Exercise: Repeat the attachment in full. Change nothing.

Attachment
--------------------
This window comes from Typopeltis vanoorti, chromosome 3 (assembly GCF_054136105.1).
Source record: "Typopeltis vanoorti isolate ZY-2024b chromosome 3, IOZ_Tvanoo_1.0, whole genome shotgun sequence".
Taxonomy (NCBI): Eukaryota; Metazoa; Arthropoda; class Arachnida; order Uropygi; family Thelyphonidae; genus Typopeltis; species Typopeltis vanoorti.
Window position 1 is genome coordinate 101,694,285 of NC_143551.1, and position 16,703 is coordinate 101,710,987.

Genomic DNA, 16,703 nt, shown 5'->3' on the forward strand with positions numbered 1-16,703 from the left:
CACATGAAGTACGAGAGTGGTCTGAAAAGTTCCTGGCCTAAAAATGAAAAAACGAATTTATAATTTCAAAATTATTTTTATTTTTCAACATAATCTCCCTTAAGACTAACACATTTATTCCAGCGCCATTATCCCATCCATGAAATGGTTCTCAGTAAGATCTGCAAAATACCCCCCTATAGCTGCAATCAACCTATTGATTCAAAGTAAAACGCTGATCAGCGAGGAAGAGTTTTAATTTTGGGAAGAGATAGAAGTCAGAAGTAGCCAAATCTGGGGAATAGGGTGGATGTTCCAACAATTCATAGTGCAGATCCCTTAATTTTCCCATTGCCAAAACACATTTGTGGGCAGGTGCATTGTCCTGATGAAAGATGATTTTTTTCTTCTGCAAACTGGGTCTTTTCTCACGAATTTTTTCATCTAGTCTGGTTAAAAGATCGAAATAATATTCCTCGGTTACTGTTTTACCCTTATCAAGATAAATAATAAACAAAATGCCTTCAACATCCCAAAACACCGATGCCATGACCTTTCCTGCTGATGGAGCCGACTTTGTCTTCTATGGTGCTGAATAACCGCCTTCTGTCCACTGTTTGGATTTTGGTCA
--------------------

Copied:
This window comes from Typopeltis vanoorti, chromosome 3 (assembly GCF_054136105.1).
Source record: "Typopeltis vanoorti isolate ZY-2024b chromosome 3, IOZ_Tvanoo_1.0, whole genome shotgun sequence".
Taxonomy (NCBI): Eukaryota; Metazoa; Arthropoda; class Arachnida; order Uropygi; family Thelyphonidae; genus Typopeltis; species Typopeltis vanoorti.
Window position 1 is genome coordinate 101,694,285 of NC_143551.1, and position 16,703 is coordinate 101,710,987.

Genomic DNA, 16,703 nt, shown 5'->3' on the forward strand with positions numbered 1-16,703 from the left:
CACATGAAGTACGAGAGTGGTCTGAAAAGTTCCTGGCCTAAAAATGAAAAAACGAATTTATAATTTCAAAATTATTTTTATTTTTCAACATAATCTCCCTTAAGACTAACACATTTATTCCAGCGCCATTATCCCATCCATGAAATGGTTCTCAGTAAGATCTGCAAAATACCCCCCTATAGCTGCAATCAACCTATTGATTCAAAGTAAAACGCTGATCAGCGAGGAAGAGTTTTAATTTTGGGAAGAGATAGAAGTCAGAAGTAGCCAAATCTGGGGAATAGGGTGGATGTTCCAACAATTCATAGTGCAGATCCCTTAATTTTCCCATTGCCAAAACACATTTGTGGGCAGGTGCATTGTCCTGATGAAAGATGATTTTTTTCTTCTGCAAACTGGGTCTTTTCTCACGAATTTTTTCATCTAGTCTGGTTAAAAGATCGAAATAATATTCCTCGGTTACTGTTTTACCCTTATCAAGATAAATAATAAACAAAATGCCTTCAACATCCCAAAACACCGATGCCATGACCTTTCCTGCTGATGGAGCCGACTTTGTCTTCTATGGTGCTGAATAACCGCCTTCTGTCCACTGTTTGGATTTTGGTCA